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Remember the Italian Line Raphaello and Michaelangelo?

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51 minutes ago, CGTNORMANDIE said:

 

Very definitely from First Class.  

 

Comparing such menus with those I had on Nieuw Statendam 1/6/19-1/20/19:  would such menus even compare with what would have been offered for Cabin Class?

 

It'd be interesting to view a menu from Tourist Class on Andrea Doria or another Italian Line ship of that time as a comparison.

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Let me see what I can find in my collection.  The basis for all menus in the 1950’s consisted of Hors D’oevres, soup, fish, pasta, main course, grill, potatoes, vegetables, cold buffet, dessert, fresh fruit, cheese, coffee or tea.  Tourist Class menus were pared down to one or two items.  

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8 hours ago, CGTNORMANDIE said:

Let me see what I can find in my collection.  The basis for all menus in the 1950’s consisted of Hors D’oevres, soup, fish, pasta, main course, grill, potatoes, vegetables, cold buffet, dessert, fresh fruit, cheese, coffee or tea.  Tourist Class menus were pared down to one or two items.  

 

I recently acquired a Gala Dinner Menu from a 1953 sailing of S. S. America which, I think based upon the coding on the menu, is a Tourist Class menu.  It had such a breakdown of categories that you listed.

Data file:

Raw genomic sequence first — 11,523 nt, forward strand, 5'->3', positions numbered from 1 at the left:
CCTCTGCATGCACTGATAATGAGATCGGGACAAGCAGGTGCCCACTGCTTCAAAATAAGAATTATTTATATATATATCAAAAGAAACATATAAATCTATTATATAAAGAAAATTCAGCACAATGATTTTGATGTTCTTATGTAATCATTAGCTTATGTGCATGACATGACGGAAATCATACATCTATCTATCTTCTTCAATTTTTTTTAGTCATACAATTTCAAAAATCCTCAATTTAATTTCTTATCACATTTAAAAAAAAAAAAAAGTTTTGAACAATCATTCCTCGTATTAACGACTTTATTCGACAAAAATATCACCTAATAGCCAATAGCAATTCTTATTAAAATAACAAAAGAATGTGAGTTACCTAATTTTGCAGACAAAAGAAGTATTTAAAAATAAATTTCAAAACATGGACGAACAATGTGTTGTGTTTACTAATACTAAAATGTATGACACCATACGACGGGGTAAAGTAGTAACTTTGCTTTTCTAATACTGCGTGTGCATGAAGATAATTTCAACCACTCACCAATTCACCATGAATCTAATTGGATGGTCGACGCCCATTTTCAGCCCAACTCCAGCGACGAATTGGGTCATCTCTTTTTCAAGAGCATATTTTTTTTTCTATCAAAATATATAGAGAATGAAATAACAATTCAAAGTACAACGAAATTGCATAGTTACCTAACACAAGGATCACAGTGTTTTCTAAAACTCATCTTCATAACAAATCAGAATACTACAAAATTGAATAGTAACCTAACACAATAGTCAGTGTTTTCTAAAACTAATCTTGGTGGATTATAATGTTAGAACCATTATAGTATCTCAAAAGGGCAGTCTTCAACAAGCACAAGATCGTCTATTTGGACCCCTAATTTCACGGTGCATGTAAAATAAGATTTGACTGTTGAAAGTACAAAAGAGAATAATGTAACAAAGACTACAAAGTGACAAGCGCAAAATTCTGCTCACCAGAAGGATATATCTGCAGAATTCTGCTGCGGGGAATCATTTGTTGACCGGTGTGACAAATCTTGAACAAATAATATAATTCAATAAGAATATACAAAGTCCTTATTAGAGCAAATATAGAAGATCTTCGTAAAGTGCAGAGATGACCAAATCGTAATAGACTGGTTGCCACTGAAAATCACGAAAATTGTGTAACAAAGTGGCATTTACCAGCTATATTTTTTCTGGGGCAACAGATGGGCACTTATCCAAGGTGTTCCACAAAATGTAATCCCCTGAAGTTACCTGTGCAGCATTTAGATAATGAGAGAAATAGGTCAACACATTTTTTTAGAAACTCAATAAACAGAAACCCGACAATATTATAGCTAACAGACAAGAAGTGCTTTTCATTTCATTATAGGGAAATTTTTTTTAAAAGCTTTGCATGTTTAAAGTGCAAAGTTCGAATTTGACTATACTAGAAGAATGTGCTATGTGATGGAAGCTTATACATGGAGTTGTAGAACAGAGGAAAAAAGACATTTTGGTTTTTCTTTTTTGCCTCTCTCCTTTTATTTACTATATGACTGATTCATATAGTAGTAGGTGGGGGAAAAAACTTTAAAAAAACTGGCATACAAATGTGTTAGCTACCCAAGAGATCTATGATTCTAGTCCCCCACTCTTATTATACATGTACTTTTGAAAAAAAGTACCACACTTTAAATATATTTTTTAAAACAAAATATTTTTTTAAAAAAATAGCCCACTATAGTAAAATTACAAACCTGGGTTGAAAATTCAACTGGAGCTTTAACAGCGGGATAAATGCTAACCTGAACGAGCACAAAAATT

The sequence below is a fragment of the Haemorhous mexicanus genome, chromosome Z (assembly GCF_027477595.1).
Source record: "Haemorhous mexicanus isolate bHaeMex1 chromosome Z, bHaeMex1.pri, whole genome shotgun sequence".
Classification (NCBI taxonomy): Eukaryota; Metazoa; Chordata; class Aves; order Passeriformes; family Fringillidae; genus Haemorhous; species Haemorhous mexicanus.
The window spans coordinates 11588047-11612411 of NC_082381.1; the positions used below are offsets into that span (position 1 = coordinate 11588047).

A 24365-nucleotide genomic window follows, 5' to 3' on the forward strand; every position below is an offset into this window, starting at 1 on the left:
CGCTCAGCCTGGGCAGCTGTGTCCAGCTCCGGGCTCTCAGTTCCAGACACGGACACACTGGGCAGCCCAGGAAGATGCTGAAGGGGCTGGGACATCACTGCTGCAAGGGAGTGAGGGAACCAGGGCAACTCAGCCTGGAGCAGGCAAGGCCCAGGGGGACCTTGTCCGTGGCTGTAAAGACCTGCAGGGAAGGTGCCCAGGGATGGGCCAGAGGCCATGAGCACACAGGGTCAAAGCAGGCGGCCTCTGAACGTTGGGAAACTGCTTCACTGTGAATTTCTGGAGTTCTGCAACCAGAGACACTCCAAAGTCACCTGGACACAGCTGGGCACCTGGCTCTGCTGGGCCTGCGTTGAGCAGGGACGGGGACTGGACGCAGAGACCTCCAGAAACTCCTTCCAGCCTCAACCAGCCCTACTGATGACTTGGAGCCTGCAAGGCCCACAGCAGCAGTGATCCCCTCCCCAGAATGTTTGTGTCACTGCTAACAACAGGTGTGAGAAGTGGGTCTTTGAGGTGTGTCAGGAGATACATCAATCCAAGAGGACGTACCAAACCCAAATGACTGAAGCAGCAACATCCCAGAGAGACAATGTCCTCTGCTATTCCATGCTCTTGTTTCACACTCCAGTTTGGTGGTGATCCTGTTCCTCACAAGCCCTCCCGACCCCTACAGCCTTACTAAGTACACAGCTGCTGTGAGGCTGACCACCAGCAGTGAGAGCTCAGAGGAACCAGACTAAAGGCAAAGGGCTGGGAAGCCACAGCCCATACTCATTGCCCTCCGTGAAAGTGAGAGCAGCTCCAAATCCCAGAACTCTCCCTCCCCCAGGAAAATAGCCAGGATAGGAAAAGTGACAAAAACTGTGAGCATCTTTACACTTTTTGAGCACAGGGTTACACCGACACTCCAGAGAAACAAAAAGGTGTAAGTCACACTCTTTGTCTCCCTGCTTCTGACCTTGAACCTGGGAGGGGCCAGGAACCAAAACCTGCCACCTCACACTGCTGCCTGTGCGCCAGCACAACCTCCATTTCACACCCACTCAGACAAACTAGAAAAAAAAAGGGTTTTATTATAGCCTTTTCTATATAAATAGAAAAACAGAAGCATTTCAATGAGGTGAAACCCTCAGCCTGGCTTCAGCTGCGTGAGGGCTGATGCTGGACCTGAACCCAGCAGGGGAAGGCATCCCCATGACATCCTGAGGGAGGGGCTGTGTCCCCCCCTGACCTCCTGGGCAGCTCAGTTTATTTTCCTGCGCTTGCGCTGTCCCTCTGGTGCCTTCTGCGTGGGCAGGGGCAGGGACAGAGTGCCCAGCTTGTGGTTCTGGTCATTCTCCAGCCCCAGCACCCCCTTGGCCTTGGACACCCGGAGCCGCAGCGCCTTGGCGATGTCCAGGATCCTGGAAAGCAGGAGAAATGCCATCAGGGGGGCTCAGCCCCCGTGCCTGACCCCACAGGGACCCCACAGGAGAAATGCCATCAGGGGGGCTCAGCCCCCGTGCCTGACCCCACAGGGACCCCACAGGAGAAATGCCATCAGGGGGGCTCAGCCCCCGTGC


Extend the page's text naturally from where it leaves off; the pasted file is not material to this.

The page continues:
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Great to rediscover this thread...I posted  years ago...

 

I have lots of menus from the early 70's from Rafaello, Michaelangelo, Cristoforo Columbo and Leonardo Da Vinci.  My mother saved them from our various crossings/cruises, and gave me a folio many years ago.  I need to dig them out and reminisce about the amazing food and service.  

 

Andrew

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15 hours ago, Blazerboy said:

Great to rediscover this thread...I posted  years ago...

 

I have lots of menus from the early 70's from Rafaello, Michaelangelo, Cristoforo Columbo and Leonardo Da Vinci.  My mother saved them from our various crossings/cruises, and gave me a folio many years ago.  I need to dig them out and reminisce about the amazing food and service.  

 

Andrew

 

You do realize, I hope, that you own some nautical memorabilia that has not only sentimental value, but financial value as well.  These items should never see the inside of a dumpster.  If they do, its like throwing money in a dumpster.  Or, they could be donated to an organization that preserves such memorabilia, such as the Steamship Historical Society of America.   

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8 hours ago, rkacruiser said:

 

You do realize, I hope, that you own some nautical memorabilia that has not only sentimental value, but financial value as well.  These items should never see the inside of a dumpster.  If they do, its like throwing money in a dumpster.  Or, they could be donated to an organization that preserves such memorabilia, such as the Steamship Historical Society of America.